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Executive Summary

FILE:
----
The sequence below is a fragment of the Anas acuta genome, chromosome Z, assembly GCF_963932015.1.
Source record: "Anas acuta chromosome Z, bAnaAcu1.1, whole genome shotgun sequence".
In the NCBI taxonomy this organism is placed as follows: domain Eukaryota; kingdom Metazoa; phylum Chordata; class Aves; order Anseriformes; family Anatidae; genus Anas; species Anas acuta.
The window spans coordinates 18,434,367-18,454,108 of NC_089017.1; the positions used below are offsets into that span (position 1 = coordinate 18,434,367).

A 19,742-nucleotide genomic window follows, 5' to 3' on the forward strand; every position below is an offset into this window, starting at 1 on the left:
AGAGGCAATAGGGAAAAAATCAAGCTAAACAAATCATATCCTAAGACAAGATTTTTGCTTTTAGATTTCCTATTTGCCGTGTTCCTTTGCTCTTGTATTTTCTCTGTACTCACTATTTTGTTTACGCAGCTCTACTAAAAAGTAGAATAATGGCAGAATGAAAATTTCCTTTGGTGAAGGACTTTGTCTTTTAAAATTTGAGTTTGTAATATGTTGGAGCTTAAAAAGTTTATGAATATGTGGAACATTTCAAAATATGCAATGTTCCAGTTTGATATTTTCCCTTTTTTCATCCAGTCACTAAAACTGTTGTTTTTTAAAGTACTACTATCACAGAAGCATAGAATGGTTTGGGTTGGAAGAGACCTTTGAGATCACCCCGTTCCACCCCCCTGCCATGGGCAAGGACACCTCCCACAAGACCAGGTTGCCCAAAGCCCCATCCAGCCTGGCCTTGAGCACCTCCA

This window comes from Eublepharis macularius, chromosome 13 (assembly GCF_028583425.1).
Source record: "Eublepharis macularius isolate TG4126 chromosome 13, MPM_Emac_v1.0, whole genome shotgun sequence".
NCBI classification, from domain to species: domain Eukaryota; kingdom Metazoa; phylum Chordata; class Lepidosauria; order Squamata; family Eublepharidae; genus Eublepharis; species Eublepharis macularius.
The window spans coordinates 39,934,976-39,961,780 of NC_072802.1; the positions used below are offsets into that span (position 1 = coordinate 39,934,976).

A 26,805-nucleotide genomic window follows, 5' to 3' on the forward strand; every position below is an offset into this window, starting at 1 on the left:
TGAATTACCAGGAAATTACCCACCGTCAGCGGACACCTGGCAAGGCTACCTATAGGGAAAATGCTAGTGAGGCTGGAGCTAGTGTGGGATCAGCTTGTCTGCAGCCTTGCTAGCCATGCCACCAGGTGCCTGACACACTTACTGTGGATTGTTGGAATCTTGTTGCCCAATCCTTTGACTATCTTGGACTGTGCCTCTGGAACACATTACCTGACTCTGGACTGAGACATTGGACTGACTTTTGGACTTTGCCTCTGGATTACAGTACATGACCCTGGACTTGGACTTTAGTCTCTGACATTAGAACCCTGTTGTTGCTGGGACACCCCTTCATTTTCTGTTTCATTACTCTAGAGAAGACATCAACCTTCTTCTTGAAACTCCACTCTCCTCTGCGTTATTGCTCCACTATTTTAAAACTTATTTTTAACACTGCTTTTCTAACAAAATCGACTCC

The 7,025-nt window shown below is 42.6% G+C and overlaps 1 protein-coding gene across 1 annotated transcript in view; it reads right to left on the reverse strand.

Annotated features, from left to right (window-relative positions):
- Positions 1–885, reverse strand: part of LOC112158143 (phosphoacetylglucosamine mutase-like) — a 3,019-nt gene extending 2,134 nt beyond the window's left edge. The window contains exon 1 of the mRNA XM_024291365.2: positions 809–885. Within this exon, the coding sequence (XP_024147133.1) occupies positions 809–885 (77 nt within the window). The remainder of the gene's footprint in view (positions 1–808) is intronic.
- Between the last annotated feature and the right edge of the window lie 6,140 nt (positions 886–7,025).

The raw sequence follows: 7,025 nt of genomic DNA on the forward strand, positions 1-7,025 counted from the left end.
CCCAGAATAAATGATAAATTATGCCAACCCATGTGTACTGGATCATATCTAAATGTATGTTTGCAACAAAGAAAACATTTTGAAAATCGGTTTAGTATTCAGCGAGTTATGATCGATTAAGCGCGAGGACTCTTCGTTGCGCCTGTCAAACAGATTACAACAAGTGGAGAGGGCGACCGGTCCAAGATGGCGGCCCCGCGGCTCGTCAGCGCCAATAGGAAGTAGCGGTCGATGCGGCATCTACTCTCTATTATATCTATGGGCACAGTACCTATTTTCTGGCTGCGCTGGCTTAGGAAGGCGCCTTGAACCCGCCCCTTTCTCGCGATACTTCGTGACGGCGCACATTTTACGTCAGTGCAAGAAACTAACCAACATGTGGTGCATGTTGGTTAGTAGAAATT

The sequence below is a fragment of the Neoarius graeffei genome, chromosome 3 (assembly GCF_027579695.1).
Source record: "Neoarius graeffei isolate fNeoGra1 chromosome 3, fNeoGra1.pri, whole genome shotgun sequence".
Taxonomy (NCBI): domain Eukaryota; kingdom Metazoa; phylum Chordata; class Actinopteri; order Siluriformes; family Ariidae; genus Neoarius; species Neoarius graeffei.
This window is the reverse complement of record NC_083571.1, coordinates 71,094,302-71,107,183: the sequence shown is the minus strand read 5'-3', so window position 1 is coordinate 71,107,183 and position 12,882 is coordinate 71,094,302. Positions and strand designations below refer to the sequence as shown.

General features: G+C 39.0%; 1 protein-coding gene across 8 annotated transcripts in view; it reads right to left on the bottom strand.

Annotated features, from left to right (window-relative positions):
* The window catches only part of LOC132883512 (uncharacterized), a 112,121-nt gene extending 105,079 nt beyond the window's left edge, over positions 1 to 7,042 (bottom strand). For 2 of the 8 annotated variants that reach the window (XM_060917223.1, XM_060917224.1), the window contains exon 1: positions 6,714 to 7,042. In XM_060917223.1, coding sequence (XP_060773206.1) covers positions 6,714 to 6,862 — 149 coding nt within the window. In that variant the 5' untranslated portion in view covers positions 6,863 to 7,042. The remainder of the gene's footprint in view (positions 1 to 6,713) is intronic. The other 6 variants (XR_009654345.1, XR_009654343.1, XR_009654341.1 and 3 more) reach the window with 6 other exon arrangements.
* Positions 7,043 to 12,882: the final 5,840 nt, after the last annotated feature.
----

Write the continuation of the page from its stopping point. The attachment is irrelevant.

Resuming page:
TAMOXIFEN BREAST CANCER CHEMOPREVENTION STUDY PROPOSALS SOUGHT BY NCI by Oct. 1. The National Cancer Institute's Centers and Community Oncology Program sent letters on July 30 to eight cooperative groups and seven cancer centers requesting a "detailed concept" for a full clinical trial. Applicants are asked to include plans for recruitment of additional sites, budget estimates for the trial and the concept and budget of a feasibility/pilot phase, if proposed. NCI asked that study proposals "include measurable endpoints for breast cancer and cardiovascular disease as well as overall mortality." Additionally, the study should look at tamoxifen's effect on "bone mineral density and osteoporosis." NCI also expressed interest in "a factorial design using N-(4-hydroxyphenyl) retinamide (HPR)." According to the enclosure, "laboratory study suggests an independent or synergistic benefit of HPR and tamoxifen in breast cancer prevention." NCI noted that Veronesi et al. are in the midst of a trial in Milan testing HPR's effectiveness in preventing contralateral breast cancer. Researchers at the Wisconsin Tamoxifen Study (University of Wisconsin) are designing a "chemosuppression" trial, in which tamoxifen would be administered to postmenopausal women who have had a mastectomy but no further therapy ("The Pink Sheet" June 25, p. 20). In the Aug. 15 Journal of the National Cancer Institute, University of Wisconsin researchers (Love et al.) reported the results of a two-year, randomized, double-blind, placebo-controlled toxicity trial of tamoxifen therapy at a dosage of 10 mg twice daily. Having studied "postmenopausal women with a history of breast cancer and histologically negative axillary lymph nodes," the researchers also assessed the effects of tamoxifen therapy on lipid and lipoprotein levels in subjects. After 12 months, 65 tamoxifen-treated women showed an approximately 12% average decrease in total blood cholesterol and a 20% average decrease in low-density lipoprotein cholesterol, compared with the placebo group of 67 women. The treatment group experienced 20% average increases in plasma triglyceride levels and "small but significant" reductions in high-density lipoprotein cholesterol. However, the report notes that "ratios of total cholesterol to HDL cholesterol and of LDL to HDL cholesterol changed favorably." The "preliminary incomplete" results of evaluation at 18 and 24 months showed "persistence" of the changes found in lipid and lipoprotein levels of the two groups. The study also found that tamoxifen leads to a 15% average increase in total serum estrogens. In an accompanying editorial in the Aug. 15 JNCI, Ross Prentice, MD, of the Seattle-based Fred Hutchinson Cancer Research Center discussed tamoxifen's potential as a "preventive agent in healthy postmenopausal women." Prentice stated: "If the results linking cholesterol lowering to the reduction of risk of coronary heart disease in men" apply to women in the 55-69 age range, "one would project that the lipid and lipoprotein changes observed by Love and co-workers would confer a substantial reduction, perhaps in the vicinity of 40%, in the risk of coronary heart disease." Prentice supported the initiation of a feasibility study before full-scale trials are attempted. He expressed concern that the reduction of HDL cholesterol in tamoxifen patients "could largely offset the benefits of the much larger LDL cholesterol reduction." The 20% rise in triglicyeride levels of tamoxifen-treated women is also cause for further research, Prentice said. At its June 29 meeting, FDA's Oncologic Drugs Advisory Committee recommended against approval of an IND proposing a 10-year, multicenter trial of ICI's Nolvadex (tamoxifen) in preventing breast cancer in healthy, high-risk women ("The Pink Sheet" July 9, T&G-2). Several committee members expressed the opinion that such a trial should be delayed until long-term safety data from animal and clinical studies could be used to assess the potential risk of liver, endometrial, and ovarian cancers. The IND proposal was forwarded by Philip Bretz of the Desert Breast Institute.



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